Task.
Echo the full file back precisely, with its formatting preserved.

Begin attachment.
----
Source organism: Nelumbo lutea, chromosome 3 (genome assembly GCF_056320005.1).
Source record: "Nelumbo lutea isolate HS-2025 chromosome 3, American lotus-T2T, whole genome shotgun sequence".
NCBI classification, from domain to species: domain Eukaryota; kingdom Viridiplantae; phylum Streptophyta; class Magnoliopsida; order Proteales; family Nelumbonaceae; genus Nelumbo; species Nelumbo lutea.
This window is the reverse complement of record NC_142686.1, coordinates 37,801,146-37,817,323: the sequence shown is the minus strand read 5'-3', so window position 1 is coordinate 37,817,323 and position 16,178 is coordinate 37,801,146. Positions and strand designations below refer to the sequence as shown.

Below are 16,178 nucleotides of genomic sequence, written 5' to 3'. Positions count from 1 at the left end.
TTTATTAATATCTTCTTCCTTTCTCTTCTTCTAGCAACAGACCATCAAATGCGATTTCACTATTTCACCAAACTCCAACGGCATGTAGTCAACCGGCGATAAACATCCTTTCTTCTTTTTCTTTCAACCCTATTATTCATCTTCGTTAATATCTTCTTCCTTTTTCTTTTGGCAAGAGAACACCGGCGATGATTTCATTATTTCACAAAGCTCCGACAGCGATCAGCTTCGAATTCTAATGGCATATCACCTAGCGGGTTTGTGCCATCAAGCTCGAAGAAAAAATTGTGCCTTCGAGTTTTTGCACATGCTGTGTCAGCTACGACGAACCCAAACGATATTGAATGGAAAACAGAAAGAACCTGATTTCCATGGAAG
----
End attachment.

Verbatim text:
Source organism: Nelumbo lutea, chromosome 3 (genome assembly GCF_056320005.1).
Source record: "Nelumbo lutea isolate HS-2025 chromosome 3, American lotus-T2T, whole genome shotgun sequence".
NCBI classification, from domain to species: domain Eukaryota; kingdom Viridiplantae; phylum Streptophyta; class Magnoliopsida; order Proteales; family Nelumbonaceae; genus Nelumbo; species Nelumbo lutea.
This window is the reverse complement of record NC_142686.1, coordinates 37,801,146-37,817,323: the sequence shown is the minus strand read 5'-3', so window position 1 is coordinate 37,817,323 and position 16,178 is coordinate 37,801,146. Positions and strand designations below refer to the sequence as shown.

Below are 16,178 nucleotides of genomic sequence, written 5' to 3'. Positions count from 1 at the left end.
TTTATTAATATCTTCTTCCTTTCTCTTCTTCTAGCAACAGACCATCAAATGCGATTTCACTATTTCACCAAACTCCAACGGCATGTAGTCAACCGGCGATAAACATCCTTTCTTCTTTTTCTTTCAACCCTATTATTCATCTTCGTTAATATCTTCTTCCTTTTTCTTTTGGCAAGAGAACACCGGCGATGATTTCATTATTTCACAAAGCTCCGACAGCGATCAGCTTCGAATTCTAATGGCATATCACCTAGCGGGTTTGTGCCATCAAGCTCGAAGAAAAAATTGTGCCTTCGAGTTTTTGCACATGCTGTGTCAGCTACGACGAACCCAAACGATATTGAATGGAAAACAGAAAGAACCTGATTTCCATGGAAG